Designing Parks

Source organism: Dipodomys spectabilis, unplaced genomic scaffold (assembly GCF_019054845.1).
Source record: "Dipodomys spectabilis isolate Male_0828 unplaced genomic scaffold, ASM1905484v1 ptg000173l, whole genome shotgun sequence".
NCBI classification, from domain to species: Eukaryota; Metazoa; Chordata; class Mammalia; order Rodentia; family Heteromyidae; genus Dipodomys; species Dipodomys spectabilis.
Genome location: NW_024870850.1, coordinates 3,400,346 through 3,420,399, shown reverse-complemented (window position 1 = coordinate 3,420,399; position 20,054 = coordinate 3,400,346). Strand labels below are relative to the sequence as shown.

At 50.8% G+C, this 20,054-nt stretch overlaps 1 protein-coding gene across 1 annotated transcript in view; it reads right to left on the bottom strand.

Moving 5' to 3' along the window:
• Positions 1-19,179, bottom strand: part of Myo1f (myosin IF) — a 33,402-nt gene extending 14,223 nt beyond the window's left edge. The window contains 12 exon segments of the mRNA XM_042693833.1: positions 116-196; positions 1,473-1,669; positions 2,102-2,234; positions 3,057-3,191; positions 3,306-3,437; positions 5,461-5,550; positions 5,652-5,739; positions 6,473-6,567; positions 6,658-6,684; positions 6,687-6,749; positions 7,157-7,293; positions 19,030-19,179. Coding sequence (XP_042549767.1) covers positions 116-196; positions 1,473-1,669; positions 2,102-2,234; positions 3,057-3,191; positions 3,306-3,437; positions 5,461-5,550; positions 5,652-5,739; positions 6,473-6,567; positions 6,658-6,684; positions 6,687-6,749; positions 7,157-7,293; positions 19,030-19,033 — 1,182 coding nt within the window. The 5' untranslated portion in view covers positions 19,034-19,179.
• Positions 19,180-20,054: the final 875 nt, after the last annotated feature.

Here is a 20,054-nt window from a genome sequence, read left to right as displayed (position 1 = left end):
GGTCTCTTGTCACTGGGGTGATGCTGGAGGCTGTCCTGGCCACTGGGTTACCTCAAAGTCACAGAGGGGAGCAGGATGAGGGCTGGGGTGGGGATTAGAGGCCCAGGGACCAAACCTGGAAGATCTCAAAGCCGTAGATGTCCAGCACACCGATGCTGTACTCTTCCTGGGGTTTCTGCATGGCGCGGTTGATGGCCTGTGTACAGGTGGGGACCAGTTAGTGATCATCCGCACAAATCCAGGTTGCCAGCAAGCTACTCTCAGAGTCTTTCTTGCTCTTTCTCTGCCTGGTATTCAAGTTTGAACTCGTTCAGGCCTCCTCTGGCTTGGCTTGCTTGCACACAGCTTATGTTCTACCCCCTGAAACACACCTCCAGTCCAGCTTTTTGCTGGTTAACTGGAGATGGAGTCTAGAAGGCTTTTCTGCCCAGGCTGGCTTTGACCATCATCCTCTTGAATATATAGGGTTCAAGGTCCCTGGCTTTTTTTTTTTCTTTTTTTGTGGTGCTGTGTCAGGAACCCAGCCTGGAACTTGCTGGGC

The schedule for this course is variable. Please select this studio carefully. Course motives:The studio aims to develop the student\’s ability to design urban parks inclusive the context. The task involves two specific problems: a program of high complexity, and urban redevelopment. The commission:The project is based on the limited competition that was held last summer in the area just north of the inner city of Amsterdam. Two parks, very much neglected, that are separated by a highway are going to be linked. The highway is to be lowered and partly covered. This is not the only change. As important is the redevelopment of Amsterdam North the coming 10 to 20 years under the influence of the new metro system. In 2011 there will be a station located almost in the park. Instead of the separation by the river IJ, the park will then be just minutes away from the inner city. The project is part of a large-scale redevelopment of Amsterdam North. The old docklands along the river IJ will be transformed, bringing new inhabitants and new jobs to North.The competition brief will partly function as the program for the studio. Students will also research the effect of less intense use of the site such as an urban wilderness, or development of the whole area in to a denser urban situation making full use of the metro station.The studio will analyze of the transformation of Amsterdam North, studying its urban history that goes back more than a century. This part of Amsterdam (100.000 inhabitants) has a very well readable landscape underlying the urbanization. There is a well-documented Master plan for the overall transformation of North. There is good digital information available (detailed maps, inventory of existing trees, aerial photographs), but a trip to the site is necessary to get a good idea of the location, the scale, the surrounding housing etc. A study of the parks in Amsterdam, which gives a good cross-section of park design in different periods, will be worthwhile. An analysis of the 5 competition entries may also be part of the project Pedagogic objectives:To develop synthetic thinking and design aspects of the field of landscape architecture:First is the ability to grasp the features of the place. Ecology, social use, representation, site-memory, maintenance and project economy all derive from an unconditional demand to understand the place, its history, identity and character. To develop proposals for existing parks means that the students also have to give a comment on these; the style, the way they function, and are linked to the urban fabric, and the influence the new park will have on the transformation of the surrounding. The problem of complexity and urban redevelopment:The park and the transformation of its urban context form a complicated, but positively challenging task. Urban spaces often possess a disrupted and changing history, many times hidden and layered. Urban spaces often have a complex utilization by many social groups – and individuals – sometimes with conflicting interests. Designing a park is a classic task for the landscape architect, the combination with the urban redevelopment puts the designer in the front line of urban transformation processes and makes the question what the role and the form of the park should be, at present and in the future, even more urgent. This is a good basis for a lively debate and an opportunity for the students to develop their professional position as a landscape architect or an urban designer.Initiation:The studio will begin with the development of a \’landscape vocabulary and grammar\’. It is a tool kit based on the decomposition scheme in Designing Parks. It is a method for tracing the history of some key landscape elements. This way we can study and describe the use of these elements and the context (style) in which they were used. The park design will then offer possi